Chief Rabbi Says Indian Community Descended From Israelites

(Updated July 20, 2006)

Chief Rabbi Shlomo Amar decided to recognize the members of India's Bene Menashe community as descendants of the ancient Israelites. Amar also decided to dispatch a team of rabbinical judges to India to convert the community members to Orthodox Jews. Such a conversion will enable their immigration to Israel under the Law of Return, without requiring the Interior Ministry's authorization.

The Bene Menashe community consists of close to 7,000 members of the Kuki-Chin-Mizo tribe, which lives in northeast India near the border of Myanmar (formally Burma). For generations they kept Jewish traditions, claiming to be descended from the tribe of Menashe, one of the ten lost Israeli tribes that were exiled by the Assyrians in the eighth century B.C.E. and have since disappeared.

At the beginning of the 20th century, the tribe's members converted to Christianity, but about 30 years ago, some of the community began moving back to Judaism and set themselves apart from the rest of the tribe.

About 12 years ago, the Interior Ministry allocated an annual quota of 100 immigrants from the Bene Menashe tribe. So far, some 800 of them have immigrated and undergone conversion in Israel. The majority of them live in settlements in the territories. Before Israel implemented the disengagement plan in August 2005, 250 Bene Menashe lived in Gaza's Gush Katif.

As of July, 2006, all conversions and aliya of Bene Menashe have been postponed until an official government ministerial committee review. At leat 216 Bene Menashe who have completed Orthodox conversions under the auspices of the Chief Rabbinate of Israel are still waiting in India to make aliya. Immigration Absorbtion Minister Ze’ev Boim said that these people who already converted will be allowed to come to Israel once the government decides its policy toward those who have not yet converted.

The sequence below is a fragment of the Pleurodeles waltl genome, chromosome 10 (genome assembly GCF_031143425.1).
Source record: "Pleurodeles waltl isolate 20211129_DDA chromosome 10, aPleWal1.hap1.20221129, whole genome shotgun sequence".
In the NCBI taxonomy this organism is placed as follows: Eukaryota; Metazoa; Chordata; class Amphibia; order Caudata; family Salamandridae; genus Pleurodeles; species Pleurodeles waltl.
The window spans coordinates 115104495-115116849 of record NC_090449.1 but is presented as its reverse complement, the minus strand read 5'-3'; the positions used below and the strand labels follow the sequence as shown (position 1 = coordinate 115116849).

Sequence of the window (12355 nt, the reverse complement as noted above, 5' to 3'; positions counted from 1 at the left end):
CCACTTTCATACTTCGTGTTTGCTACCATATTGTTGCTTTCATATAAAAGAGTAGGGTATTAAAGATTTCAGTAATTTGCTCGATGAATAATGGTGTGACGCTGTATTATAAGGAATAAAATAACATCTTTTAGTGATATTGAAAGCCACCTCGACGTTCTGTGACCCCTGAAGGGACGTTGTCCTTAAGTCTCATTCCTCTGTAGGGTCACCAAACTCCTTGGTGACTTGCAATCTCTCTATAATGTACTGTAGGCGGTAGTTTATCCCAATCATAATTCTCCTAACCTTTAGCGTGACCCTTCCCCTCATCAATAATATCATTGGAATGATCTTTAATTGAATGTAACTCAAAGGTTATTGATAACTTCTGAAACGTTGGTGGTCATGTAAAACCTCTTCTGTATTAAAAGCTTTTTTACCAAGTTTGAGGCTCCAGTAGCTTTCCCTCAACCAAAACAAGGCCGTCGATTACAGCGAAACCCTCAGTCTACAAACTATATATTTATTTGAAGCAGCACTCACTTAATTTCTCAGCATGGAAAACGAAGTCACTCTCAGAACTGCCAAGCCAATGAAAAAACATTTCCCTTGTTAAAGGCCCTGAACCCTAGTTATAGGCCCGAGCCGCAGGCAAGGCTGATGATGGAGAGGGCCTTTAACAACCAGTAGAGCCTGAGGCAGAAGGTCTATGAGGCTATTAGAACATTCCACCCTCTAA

Boim, who ordered the stop on conversions for the Bene Menashe, claims he has several reservations about what the government of Israel should do. He says, “There’s a large group and nobody can tell what their numbers we convert them or not? If so, since when does Judaism convert them just like that?...The Jewish religion is not one of missionaries. It does not seek populations and force them into Judaism. This is what Christianity does.”

Until 2003, the Bene Menashe had little trouble going to Israel to convert and then make aliya, but then-Interior Minister Avraham Poraz stopped the influx because he claimed they were only coming to Israel economic reasons. Before 2003, as many as 100 Bene Menashe made aliya annually to Israel.

Source: Haaretz, (April 1, 2005); The Jerusalem Post, (July 2, 2006)